Saturday, March 28, 2020
CAR MSMEs Help Cope with COVID-19 Pandemic
Benguet MSMEs produce facemasks for COVID-19! The municipality of Itogon, Benguet, through the initiative of LARNS Hills Association of Ampucao tailors, has already placed a bulk order of washable facemasks for the local community. LARNS is a recipient of the DTI's Shared Service Facility program.
Considered as the backbone of the country’s economy, micro, small, and medium enterprises (MSMEs) are well distributed in every place that you find them in food manufacturing, retailing, and distribution among others. In the Cordillera provinces, MSMEs are trying to cope up with the downturn of business resulting from the imposed enhanced community quarantine as a measure of protection and overcoming adversities brought by the coronavirus disease or COVID-19 pandemic. Responding to the needs of the people and inadequacy of suppliers, MSMEs took initiative in producing face masks and face shields for the community, frontliners and health workers.
In Kalinga, more than 3,000 pieces of facemasks are produced in a week while entrepreneurs from other provinces are also sewing masks to augment shortage in the area. Kalinga’s Carol Lines Ethnic Fashion, Balik-Tribo Fashion Accessories, Kinwa Etnika Handicrafts, Jajie's Native Fashion & Ifka's Weaving and other members of the Chamber of Kalinga Producers Inc. are also donating their resources, time and effort to frontliners doing extra work to contain the spread of the dreaded COVID-19.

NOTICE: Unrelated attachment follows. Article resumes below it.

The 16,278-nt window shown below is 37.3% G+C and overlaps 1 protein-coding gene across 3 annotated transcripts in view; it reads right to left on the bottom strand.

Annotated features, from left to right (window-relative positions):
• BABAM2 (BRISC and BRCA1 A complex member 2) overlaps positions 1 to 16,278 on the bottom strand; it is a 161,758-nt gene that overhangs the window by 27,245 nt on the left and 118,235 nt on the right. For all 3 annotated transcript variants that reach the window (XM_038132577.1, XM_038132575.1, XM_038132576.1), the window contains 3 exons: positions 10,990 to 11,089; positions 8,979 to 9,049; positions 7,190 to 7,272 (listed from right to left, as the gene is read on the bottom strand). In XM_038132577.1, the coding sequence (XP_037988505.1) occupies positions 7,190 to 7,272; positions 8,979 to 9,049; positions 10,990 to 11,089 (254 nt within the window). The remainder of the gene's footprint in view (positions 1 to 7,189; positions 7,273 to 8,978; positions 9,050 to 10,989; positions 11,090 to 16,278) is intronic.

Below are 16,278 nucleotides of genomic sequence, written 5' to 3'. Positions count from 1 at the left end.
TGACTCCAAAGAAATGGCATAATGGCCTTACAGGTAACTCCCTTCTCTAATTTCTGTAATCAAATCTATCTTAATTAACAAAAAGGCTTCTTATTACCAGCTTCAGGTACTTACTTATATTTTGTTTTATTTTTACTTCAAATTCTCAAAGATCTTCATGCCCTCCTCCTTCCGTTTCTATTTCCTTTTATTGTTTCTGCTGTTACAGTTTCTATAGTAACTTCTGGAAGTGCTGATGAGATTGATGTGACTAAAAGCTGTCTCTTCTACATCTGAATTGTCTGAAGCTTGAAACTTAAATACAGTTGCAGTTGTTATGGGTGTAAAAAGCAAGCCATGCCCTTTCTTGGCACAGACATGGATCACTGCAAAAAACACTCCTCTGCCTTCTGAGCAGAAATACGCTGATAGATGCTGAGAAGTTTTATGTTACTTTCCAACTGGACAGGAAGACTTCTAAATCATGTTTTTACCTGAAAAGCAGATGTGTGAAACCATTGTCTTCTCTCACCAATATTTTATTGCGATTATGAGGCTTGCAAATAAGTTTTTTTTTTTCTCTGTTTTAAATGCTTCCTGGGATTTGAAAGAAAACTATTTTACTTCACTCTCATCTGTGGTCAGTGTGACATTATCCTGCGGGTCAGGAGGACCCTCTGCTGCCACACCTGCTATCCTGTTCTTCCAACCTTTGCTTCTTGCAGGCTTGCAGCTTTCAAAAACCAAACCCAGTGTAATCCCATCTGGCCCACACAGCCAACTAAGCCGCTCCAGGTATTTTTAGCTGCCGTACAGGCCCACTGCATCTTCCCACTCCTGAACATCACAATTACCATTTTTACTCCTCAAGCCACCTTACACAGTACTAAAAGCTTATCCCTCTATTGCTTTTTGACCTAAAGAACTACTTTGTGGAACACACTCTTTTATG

In Mountain Province, members of the Montañosa Weavers Association (MWA), a provincial wide weaver’s organization, Guinzadan Weavers and recipient of sewing machines and looms under DTI’s Shared Service Facility (SSF) program wanted to give back to the community by donating facemasks to Sagada local government. Other SSF Cooperators, such as Guinzadan Weavers Association and Tribeline Cordi, are making washable facemasks available at affordable prices.
For Benguet province, DTI-initiated rolling stores for prime and basic commodities were scheduled in Tuba in coordination with the local government unit reaching Nangalisan in March 24, Camp-4 in March 25, Twin Peaks in March 26 and Taloy in March 27. Items sold in the four-rolling-store activity were provided by Tiong San La Trinidad through the coordination of DTI Baguio-Benguet.
Criminal charges would be filed against those suspected of overpricing and hoarding medical devices and products like alcohol, medicines, and face masks.
DTI-CAR has already coordinated with the Criminal Investigation and Detection Group (CIDG) of the Philippine National Police (PNP) to look into the reported scams and online selling of said medical devices at high prices.
All LGUs activated their Local Price Coordinating Councils as a mechanism to prevent and curb the possibility of price manipulation. As a council, they conduct joint monitoring to cover all basic necessities and prime commodities and other critical products, regardless of agency jurisdiction provided in the Price Act.
The country’s Price Act also maintains that the State provides effective and sufficient protection to consumers against hoarding, profiteering and cartels with respect to the supply, distribution, marketing and pricing of said goods, especially during periods of calamity, emergency, widespread illegal price manipulation and other similar situations.
As defined under Section 3 of the Price Act, “Basic Necessities” include: rice; corn; bread; fresh dried and canned fish and other marine products; fresh pork, beef, and poultry meat; fresh eggs; fresh and processed milk; fresh vegetables; root crops; coffee; sugar; cooking oil; salt; laundry soap; detergents; firewood; charcoal; candles; and drugs classified as essential by the Department of Health.